The latest

Joint letter to Secretary Clinton regarding state-sponsored forced labor and child labor

Issues Child Labor
FLA joins representatives from other nonprofit organizations, trade unions, the apparel industry and others in calling for an end to forced child labor in Uzbekistan.

April 24, 2012

The Honorable Hillary Rodham Clinton
Secretary of State
U.S. Department of State
2201 C Street NW
Washington, DC 20520

Dear Secretary Clinton: 

We write to ask that, as part of your ongoing advocacy on behalf of human rights around the world, you urge the government of Uzbekistan to immediately take the appropriate steps to abide by its international commitments to end state-sponsored forced labor and child labor, beginning with an invitation to the International Labour Organization (ILO) to monitor the 2012 cotton harvest.

Once again in 2011, the government of Uzbekistan fully implemented its state-controlled forced labor system for cotton production. As in previous years, the Uzbek government required farmers to grow cotton, and local provincial government offices (khokimiyats) mobilized students from elementary schools, middle schools, high schools, trade schools and universities to plant, weed and harvest to meet their assigned quotas. According to reports by the Uzbek-German Forum for Human Rights, local observers, UNICEF and reporting by the State Department, the khokimiyats forcibly mobilized labor, including children as young as age 10 in the provinces of Andijan, Bukhara, Djizzak, Fergana, Kashkadarya, Khorezm, Namangan, Samarkand, Surkhandarya, Syrdarya and Tashkent. State sponsored forced labor in Uzbekistan has consistently included adults as well. City and district administrators instruct business owners to send their employees to pick cotton. Last year, employees from the General Motors plant in Andijan reportedly were forced to take “voluntary vacations” to harvest cotton. Local rights activists such as Gulshan Karaeva, Nodir Akhatov, and Elena Urlaeva who attempted to monitor the use of forced labor during the 2011 cotton harvest in various regions of Uzbekistan were arbitrarily detained and in some cases threatened with prosecution.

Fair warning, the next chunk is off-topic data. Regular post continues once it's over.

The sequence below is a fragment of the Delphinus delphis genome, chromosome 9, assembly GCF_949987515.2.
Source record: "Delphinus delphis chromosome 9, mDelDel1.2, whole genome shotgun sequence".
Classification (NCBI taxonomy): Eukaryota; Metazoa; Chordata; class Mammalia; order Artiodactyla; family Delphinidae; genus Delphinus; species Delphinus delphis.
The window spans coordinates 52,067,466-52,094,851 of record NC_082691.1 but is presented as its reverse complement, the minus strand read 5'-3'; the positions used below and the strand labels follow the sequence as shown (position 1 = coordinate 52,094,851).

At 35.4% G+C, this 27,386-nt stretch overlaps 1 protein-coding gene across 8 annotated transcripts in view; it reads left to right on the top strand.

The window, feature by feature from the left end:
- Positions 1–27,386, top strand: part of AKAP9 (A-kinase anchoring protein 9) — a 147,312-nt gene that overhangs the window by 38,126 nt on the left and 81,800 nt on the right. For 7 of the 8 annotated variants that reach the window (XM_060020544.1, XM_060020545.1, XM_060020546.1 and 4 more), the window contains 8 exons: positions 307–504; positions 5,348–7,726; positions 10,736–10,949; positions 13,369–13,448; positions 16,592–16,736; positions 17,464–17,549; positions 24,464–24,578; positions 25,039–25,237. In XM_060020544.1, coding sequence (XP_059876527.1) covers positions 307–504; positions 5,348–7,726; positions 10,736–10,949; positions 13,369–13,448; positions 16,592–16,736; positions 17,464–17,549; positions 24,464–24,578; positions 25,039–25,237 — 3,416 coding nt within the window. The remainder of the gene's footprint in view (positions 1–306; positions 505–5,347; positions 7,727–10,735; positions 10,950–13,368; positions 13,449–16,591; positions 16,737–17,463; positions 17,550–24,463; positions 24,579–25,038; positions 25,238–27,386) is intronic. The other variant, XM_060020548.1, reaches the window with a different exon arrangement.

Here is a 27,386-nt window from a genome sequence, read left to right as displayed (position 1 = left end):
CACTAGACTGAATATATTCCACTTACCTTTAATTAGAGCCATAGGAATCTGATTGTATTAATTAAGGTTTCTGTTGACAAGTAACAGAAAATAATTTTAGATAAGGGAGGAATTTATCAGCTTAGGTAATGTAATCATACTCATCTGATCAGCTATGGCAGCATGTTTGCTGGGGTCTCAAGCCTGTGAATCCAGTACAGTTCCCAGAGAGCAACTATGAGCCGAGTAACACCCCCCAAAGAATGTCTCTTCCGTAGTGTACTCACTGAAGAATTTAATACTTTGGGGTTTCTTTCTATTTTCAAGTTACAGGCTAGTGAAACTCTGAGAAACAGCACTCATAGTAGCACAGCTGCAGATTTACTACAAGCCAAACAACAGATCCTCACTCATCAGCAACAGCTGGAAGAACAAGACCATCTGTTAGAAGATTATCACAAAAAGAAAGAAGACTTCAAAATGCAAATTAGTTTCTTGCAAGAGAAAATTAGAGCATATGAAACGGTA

The State Department’s 2011 Trafficking in Persons Report identified negligible progress by the government of Uzbekistan to end the practice of forced labor, and it identified the government quota system as a root cause of the forced labor system of cotton production. Uzbekistan remained on the Tier 2 Watch List in 2011 for the fourth consecutive year, presumably because the Uzbek government had “a written plan that, if implemented, would constitute making significant efforts to comply with the Trafficking Victims Protection Reauthorization Act’s (TVPRA) minimum standards for the elimination of trafficking and is devoting sufficient resources to implement the plan” (22 USC § 7107). However, according to Ambassador George Krol, with whom we met recently at the Global Chiefs of Missions Conference, the Uzbek government has not accomplished much. The 2011 TIP report also recommended that the government of Uzbekistan invite a mission of the ILO to monitor the 2011 cotton harvest. This did not happen. 

In 2012, the government of Uzbekistan has demonstrated no progress toward eliminating forced labor and child labor in cotton production. The most recent plan adopted by the Uzbek government essentially calls for self-policing, including government-organized monitoring of the upcoming harvest. At the January 25, 2012, public hearing on the Uzbek government’s continued eligibility for trade benefits under the U.S. Generalized System of Preferences, Ambassador Ilhom Nematov again denied openly to U.S. government representatives that there was any forced labor, stating, “It’s not forced labor because, you know, today literacy in Uzbekistan is 100 percent.” He also denied the existence of the cotton production quota system and confirmed that the Uzbek government had no plans to invite a mission of the ILO to monitor the 2012 cotton harvest. Given its continued denials that forced labor exists and its role in organizing the forced labor cotton production system, the Uzbek government’s self-monitoring plan cannot possibly constitute “significant efforts” to eliminate forced labor, as required by the TVPRA (22 USC § 7107). As a result, there are no grounds for granting another waiver of the legislatively-required downgrade of Uzbekistan to Tier 3 status in the 2012 TIP report.